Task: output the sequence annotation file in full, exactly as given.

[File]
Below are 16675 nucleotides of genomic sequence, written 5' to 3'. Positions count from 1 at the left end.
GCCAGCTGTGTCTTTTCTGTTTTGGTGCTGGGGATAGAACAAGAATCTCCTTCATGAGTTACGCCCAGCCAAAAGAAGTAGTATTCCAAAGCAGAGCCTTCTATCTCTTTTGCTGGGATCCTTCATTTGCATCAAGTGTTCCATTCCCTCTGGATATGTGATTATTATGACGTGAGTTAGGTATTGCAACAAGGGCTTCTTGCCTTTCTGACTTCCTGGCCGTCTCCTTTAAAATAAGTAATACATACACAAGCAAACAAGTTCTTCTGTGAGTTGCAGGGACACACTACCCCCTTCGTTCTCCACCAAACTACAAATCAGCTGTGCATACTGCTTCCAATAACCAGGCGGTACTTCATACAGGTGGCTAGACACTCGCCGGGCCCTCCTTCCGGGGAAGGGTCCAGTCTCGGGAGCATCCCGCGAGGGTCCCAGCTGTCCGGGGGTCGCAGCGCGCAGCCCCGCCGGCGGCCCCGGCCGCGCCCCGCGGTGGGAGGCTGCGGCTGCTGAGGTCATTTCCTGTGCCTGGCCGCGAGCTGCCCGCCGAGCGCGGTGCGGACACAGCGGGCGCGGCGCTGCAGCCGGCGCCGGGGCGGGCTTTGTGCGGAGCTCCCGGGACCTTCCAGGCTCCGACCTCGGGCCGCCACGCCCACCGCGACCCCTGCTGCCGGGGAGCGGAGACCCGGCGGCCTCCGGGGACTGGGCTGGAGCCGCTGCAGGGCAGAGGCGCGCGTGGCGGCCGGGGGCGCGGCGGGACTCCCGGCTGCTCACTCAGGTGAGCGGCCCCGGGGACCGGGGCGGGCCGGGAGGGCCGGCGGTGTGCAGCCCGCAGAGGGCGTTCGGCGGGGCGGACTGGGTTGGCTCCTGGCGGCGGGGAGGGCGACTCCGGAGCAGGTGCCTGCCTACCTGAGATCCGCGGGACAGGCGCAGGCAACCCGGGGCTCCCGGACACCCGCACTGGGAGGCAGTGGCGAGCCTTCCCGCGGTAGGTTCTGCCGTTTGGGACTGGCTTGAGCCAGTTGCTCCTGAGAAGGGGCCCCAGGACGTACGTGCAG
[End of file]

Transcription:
Below are 16675 nucleotides of genomic sequence, written 5' to 3'. Positions count from 1 at the left end.
GCCAGCTGTGTCTTTTCTGTTTTGGTGCTGGGGATAGAACAAGAATCTCCTTCATGAGTTACGCCCAGCCAAAAGAAGTAGTATTCCAAAGCAGAGCCTTCTATCTCTTTTGCTGGGATCCTTCATTTGCATCAAGTGTTCCATTCCCTCTGGATATGTGATTATTATGACGTGAGTTAGGTATTGCAACAAGGGCTTCTTGCCTTTCTGACTTCCTGGCCGTCTCCTTTAAAATAAGTAATACATACACAAGCAAACAAGTTCTTCTGTGAGTTGCAGGGACACACTACCCCCTTCGTTCTCCACCAAACTACAAATCAGCTGTGCATACTGCTTCCAATAACCAGGCGGTACTTCATACAGGTGGCTAGACACTCGCCGGGCCCTCCTTCCGGGGAAGGGTCCAGTCTCGGGAGCATCCCGCGAGGGTCCCAGCTGTCCGGGGGTCGCAGCGCGCAGCCCCGCCGGCGGCCCCGGCCGCGCCCCGCGGTGGGAGGCTGCGGCTGCTGAGGTCATTTCCTGTGCCTGGCCGCGAGCTGCCCGCCGAGCGCGGTGCGGACACAGCGGGCGCGGCGCTGCAGCCGGCGCCGGGGCGGGCTTTGTGCGGAGCTCCCGGGACCTTCCAGGCTCCGACCTCGGGCCGCCACGCCCACCGCGACCCCTGCTGCCGGGGAGCGGAGACCCGGCGGCCTCCGGGGACTGGGCTGGAGCCGCTGCAGGGCAGAGGCGCGCGTGGCGGCCGGGGGCGCGGCGGGACTCCCGGCTGCTCACTCAGGTGAGCGGCCCCGGGGACCGGGGCGGGCCGGGAGGGCCGGCGGTGTGCAGCCCGCAGAGGGCGTTCGGCGGGGCGGACTGGGTTGGCTCCTGGCGGCGGGGAGGGCGACTCCGGAGCAGGTGCCTGCCTACCTGAGATCCGCGGGACAGGCGCAGGCAACCCGGGGCTCCCGGACACCCGCACTGGGAGGCAGTGGCGAGCCTTCCCGCGGTAGGTTCTGCCGTTTGGGACTGGCTTGAGCCAGTTGCTCCTGAGAAGGGGCCCCAGGACGTACGTGCAG